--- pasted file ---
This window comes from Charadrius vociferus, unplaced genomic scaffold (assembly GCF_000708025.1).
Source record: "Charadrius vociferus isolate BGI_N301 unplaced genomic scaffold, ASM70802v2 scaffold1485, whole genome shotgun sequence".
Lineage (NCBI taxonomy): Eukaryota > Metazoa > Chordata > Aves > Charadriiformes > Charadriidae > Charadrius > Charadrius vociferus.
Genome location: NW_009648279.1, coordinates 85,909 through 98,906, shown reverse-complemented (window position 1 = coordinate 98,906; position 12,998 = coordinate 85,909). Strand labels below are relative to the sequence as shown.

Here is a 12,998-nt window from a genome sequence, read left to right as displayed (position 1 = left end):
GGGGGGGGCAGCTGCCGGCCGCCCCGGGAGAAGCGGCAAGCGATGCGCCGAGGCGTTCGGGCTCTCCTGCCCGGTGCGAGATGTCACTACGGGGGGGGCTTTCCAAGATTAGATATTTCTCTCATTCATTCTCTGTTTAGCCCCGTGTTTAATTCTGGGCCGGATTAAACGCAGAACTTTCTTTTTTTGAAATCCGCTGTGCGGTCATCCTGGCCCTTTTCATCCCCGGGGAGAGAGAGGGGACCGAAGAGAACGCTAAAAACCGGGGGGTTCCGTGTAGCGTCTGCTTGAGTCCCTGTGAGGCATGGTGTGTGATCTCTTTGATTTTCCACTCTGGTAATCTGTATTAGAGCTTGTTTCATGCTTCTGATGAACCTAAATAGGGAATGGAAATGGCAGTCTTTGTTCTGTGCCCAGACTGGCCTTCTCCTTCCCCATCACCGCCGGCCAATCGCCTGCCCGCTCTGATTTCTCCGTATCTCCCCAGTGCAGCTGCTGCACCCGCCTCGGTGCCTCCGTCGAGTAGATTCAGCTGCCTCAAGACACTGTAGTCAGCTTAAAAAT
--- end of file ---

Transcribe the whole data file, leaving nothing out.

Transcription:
This window comes from Charadrius vociferus, unplaced genomic scaffold (assembly GCF_000708025.1).
Source record: "Charadrius vociferus isolate BGI_N301 unplaced genomic scaffold, ASM70802v2 scaffold1485, whole genome shotgun sequence".
Lineage (NCBI taxonomy): Eukaryota > Metazoa > Chordata > Aves > Charadriiformes > Charadriidae > Charadrius > Charadrius vociferus.
Genome location: NW_009648279.1, coordinates 85,909 through 98,906, shown reverse-complemented (window position 1 = coordinate 98,906; position 12,998 = coordinate 85,909). Strand labels below are relative to the sequence as shown.

Here is a 12,998-nt window from a genome sequence, read left to right as displayed (position 1 = left end):
GGGGGGGGCAGCTGCCGGCCGCCCCGGGAGAAGCGGCAAGCGATGCGCCGAGGCGTTCGGGCTCTCCTGCCCGGTGCGAGATGTCACTACGGGGGGGGCTTTCCAAGATTAGATATTTCTCTCATTCATTCTCTGTTTAGCCCCGTGTTTAATTCTGGGCCGGATTAAACGCAGAACTTTCTTTTTTTGAAATCCGCTGTGCGGTCATCCTGGCCCTTTTCATCCCCGGGGAGAGAGAGGGGACCGAAGAGAACGCTAAAAACCGGGGGGTTCCGTGTAGCGTCTGCTTGAGTCCCTGTGAGGCATGGTGTGTGATCTCTTTGATTTTCCACTCTGGTAATCTGTATTAGAGCTTGTTTCATGCTTCTGATGAACCTAAATAGGGAATGGAAATGGCAGTCTTTGTTCTGTGCCCAGACTGGCCTTCTCCTTCCCCATCACCGCCGGCCAATCGCCTGCCCGCTCTGATTTCTCCGTATCTCCCCAGTGCAGCTGCTGCACCCGCCTCGGTGCCTCCGTCGAGTAGATTCAGCTGCCTCAAGACACTGTAGTCAGCTTAAAAAT